UNBS, consider restoring the S-Mark

The Uganda National Bureau of Standards (UNBS) is a statutory body set up by the Government of Uganda to among others formulate and promote the use of standards as well as enforce standards in the protection of public health and safety.

As part of its duties, the UNBS operates a Product Quality Certification Scheme targeting the manufacturing sector. When a product is certified, the manufacturer is given permission to affix the UNBS quality mark either on the product itself or on the packaging. The purpose is to give the customer confidence that what they are purchasing is suitable for use.

In years gone by, this certification had two versions, the Q Mark and the S Mark. The S Mark was an entry level certification that could be attained by a manufacturer for product recognition within Uganda. The Q Mark was a higher end version of the S Mark that enabled one to freely export their product to the regional markets without hindrances of any form.

For budding SMEs involved in production especially food processing, the S Mark was a breather considering that it was easier to conform with based on their limited resources and expertise as they marshalled their way towards eventually getting the Q Mark.

Then one day, UNBS woke up and made a ground breaking announcement that it was removing the S Mark and leaving only the Q Mark. The key reason being advanced was that local companies needed to be able to export their products to the regional market. Flimsy and non convincing reason in my view.

First of all an assumption was made that every producer wants to export to the region. Secondly, the resources required to achieve the Q Mark certification are way out of the league of most SMEs. A simple food processing outfit could need not less than UGX 10 Million to simply put in place the necessary infrastructure and processes that enable it to qualify for that standard. How many SMEs can afford that investment?

UNBS further followed up this decision by mandating that all products in the local Supermarkets should have the Q Mark certification. This further makes me wonder what they were thinking as they hatched this seemingly ingenious plan. There are numerous supermarket suppliers who will never afford the Q Mark certification requirements and blocking them from the supermarket shelves shall not only ruin livelihoods but also go against the spirit of Buy Uganda Build Uganda.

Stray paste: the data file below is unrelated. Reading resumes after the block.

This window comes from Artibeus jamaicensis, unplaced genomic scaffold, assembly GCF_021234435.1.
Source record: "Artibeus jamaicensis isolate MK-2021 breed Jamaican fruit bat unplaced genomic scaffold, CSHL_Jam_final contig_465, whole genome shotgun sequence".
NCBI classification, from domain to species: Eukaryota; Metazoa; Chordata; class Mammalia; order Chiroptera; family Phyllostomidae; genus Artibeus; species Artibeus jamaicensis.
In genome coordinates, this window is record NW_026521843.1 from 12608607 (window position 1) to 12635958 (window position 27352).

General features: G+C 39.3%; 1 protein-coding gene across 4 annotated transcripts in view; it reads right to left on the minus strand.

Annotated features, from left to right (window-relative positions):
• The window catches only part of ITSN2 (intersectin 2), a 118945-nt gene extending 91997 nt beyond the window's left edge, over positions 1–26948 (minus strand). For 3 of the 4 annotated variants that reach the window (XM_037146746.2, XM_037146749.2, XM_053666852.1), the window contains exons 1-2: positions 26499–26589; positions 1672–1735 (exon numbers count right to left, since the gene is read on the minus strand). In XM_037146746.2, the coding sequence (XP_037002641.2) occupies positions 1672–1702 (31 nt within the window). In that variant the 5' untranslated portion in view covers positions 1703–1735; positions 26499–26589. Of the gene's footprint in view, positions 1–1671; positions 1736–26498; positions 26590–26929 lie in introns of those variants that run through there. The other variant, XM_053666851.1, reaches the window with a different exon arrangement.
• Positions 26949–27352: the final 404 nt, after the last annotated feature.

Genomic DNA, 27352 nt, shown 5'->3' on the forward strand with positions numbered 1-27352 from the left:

Other than forcing even locally focused producers to take on the Q Mark, UNBS should spend time focusing on how to facilitate these SMEs to transition into certification affordably. The best way around this is to have a basic quality mark in place (like the S Mark) which can guarantee the basic product quality expectations thereby enabling the small producers to also get covered.

By restricting all producers to one Q Mark standard, UNBS gives very little room for flexibility and as they enforce the use of the standard, numerous small businesses are likely to drop off the radar with grave consequences to the overall economy. Remember that SMEs form over 80% of the private sector business.

To UNBS, restore the S Mark or introduce an intermediary mark that can easily be acquired by small businesses that are not yet even interested in the export market. You can’t have a one size fits all arrangement here. Should you continue to insist, the results shall speak for themselves with a drop in producers, something which doesn’t augur well for an institution that is meant to play a facilitatory role to the nascent SME private sector.

James Wire is a Business and Technology Consultant based in Kampala, Ugandans

Follow him @wirejames on Twitter

Email lunghabo [at] gmail [dot] com

2 responses to “UNBS, consider restoring the S-Mark

  1. For once, I have a rather different opinion. I have been told that the costs should not be that high for a small producer or SME. I believe there is an information gap somewhere that leads to such costs. The testing requirements, for instance, should not require an SME to carry out ALL the tests available, but only the ones relevant for certification. The Q mark should be aspirational and implemented so that even if one’s products are not meant for export, they are still produced to a standard that makes them safe for local consumption so that we are not provided with substandard products.


    • I think there is information you are not being told conveniently. Unbs only touts its certification fees as having been knocked down. However, they keep tight lipped about the expected investment by a producer in their business to achieve the Q Mark. A small juice outfit might require not less than 10M UGX additional investment. A crisps producer could need about 5M UGX. This is money SMEs cant just have. Even with the S Mark, the basic standards of hygiene and safety are catered for. This is why I am asking for that option like is being done in Kenya. Imagine if the Govt insisted that only new cars had to be driven on our roads, what would happen to the transport industry?
      See this link for the Kenyan example https://www.kebs.org/index.php?option=com_content&view=article&id=32&Itemid=339


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